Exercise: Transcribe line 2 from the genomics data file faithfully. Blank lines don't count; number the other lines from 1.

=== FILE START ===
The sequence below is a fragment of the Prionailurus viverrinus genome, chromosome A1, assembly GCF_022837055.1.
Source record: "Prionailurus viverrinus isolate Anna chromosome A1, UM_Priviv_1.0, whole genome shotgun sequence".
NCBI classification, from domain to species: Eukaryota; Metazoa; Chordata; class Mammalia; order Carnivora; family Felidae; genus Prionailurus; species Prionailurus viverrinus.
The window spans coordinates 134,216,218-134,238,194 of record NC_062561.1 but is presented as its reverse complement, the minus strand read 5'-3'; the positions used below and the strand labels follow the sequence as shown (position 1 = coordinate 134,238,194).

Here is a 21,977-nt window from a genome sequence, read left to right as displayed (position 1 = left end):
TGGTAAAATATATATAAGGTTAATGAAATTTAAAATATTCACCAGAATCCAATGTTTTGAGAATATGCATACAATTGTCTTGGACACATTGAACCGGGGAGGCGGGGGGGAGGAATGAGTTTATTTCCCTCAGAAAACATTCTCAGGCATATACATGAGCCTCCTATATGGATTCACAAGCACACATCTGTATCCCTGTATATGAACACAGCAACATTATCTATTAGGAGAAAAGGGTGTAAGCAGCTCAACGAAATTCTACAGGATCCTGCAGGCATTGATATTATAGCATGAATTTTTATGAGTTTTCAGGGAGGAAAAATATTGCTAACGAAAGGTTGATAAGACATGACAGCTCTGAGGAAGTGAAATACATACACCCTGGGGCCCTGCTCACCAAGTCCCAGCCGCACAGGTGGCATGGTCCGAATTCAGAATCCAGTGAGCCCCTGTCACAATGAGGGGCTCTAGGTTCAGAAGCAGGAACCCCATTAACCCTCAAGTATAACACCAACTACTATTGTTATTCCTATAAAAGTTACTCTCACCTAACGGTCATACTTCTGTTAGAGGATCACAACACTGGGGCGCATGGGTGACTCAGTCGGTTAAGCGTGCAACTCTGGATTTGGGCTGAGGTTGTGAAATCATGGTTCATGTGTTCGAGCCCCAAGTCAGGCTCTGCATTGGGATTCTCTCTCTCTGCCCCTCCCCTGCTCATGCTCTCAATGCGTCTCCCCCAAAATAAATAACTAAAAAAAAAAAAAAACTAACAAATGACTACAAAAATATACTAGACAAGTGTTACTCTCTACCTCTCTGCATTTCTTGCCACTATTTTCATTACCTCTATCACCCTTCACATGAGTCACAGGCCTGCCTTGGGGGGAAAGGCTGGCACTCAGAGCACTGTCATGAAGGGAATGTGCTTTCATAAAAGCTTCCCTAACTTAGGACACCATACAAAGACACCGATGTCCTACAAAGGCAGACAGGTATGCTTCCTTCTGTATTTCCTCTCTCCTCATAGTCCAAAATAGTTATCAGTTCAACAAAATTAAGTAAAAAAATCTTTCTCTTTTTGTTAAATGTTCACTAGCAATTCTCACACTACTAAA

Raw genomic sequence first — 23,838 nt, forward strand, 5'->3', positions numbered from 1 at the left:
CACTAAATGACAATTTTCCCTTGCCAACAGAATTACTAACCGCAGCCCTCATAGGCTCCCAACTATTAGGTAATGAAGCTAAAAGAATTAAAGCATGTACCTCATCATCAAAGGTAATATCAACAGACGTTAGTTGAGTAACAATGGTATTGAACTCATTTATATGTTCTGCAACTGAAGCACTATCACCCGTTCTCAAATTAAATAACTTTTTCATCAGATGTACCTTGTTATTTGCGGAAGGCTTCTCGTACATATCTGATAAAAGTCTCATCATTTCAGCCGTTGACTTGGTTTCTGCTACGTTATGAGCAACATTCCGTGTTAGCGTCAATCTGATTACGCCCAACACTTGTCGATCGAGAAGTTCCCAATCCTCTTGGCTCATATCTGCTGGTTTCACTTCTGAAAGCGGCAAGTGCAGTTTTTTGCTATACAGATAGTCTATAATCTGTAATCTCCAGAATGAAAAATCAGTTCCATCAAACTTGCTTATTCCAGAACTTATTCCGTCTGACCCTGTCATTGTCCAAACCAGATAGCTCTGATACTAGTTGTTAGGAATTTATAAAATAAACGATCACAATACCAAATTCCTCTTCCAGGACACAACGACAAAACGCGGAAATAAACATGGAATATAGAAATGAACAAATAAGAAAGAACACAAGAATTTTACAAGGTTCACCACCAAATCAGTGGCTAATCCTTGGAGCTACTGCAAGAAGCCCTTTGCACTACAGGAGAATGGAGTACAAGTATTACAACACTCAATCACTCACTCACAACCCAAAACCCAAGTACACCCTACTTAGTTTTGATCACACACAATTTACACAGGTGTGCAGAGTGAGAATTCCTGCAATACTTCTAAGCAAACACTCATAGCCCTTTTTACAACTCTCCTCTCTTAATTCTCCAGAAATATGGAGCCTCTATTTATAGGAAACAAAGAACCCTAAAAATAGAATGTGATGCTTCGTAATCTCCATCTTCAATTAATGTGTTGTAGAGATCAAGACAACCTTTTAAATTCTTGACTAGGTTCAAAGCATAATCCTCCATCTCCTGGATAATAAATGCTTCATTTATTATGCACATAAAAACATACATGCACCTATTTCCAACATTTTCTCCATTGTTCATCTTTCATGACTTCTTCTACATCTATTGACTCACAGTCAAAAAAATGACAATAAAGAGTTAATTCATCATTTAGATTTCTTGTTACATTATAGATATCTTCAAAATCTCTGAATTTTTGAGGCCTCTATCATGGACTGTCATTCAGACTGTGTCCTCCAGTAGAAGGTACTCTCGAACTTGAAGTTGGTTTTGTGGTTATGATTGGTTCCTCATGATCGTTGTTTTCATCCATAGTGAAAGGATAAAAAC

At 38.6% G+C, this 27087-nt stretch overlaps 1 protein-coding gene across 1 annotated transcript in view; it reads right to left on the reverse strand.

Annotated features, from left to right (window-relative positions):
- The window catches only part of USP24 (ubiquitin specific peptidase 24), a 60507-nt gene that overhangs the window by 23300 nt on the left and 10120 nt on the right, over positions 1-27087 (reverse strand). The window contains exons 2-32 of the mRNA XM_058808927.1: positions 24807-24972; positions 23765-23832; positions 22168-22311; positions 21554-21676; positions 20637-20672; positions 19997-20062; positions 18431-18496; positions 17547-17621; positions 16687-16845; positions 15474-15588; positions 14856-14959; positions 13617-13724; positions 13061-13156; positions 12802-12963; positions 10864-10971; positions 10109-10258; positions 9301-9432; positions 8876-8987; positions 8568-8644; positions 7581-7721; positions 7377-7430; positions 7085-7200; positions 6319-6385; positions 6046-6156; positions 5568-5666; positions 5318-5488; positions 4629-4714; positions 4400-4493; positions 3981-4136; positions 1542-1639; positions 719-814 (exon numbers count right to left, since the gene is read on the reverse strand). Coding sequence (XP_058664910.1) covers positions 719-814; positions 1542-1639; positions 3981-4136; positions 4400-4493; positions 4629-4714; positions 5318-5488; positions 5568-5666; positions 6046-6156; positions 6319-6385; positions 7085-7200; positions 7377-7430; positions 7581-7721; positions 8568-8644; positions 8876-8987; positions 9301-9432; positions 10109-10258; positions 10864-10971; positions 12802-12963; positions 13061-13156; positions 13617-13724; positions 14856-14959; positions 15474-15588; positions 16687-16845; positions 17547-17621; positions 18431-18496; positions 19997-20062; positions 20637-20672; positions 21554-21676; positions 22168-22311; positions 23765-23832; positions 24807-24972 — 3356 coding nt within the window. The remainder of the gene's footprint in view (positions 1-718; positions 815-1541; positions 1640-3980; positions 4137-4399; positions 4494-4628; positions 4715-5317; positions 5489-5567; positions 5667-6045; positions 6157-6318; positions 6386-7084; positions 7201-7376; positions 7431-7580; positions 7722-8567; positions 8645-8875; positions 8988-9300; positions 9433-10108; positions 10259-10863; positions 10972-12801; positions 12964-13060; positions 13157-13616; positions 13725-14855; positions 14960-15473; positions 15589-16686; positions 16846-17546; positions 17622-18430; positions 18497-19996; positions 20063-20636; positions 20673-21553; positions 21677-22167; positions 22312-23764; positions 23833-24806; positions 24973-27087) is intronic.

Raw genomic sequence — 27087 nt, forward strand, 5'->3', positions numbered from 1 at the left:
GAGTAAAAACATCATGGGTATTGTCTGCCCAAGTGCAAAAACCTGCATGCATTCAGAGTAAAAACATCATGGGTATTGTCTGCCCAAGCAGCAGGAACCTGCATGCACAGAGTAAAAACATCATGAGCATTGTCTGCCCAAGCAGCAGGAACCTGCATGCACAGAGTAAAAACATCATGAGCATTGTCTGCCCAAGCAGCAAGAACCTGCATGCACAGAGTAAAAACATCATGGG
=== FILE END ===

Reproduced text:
Source record: "Prionailurus viverrinus isolate Anna chromosome A1, UM_Priviv_1.0, whole genome shotgun sequence".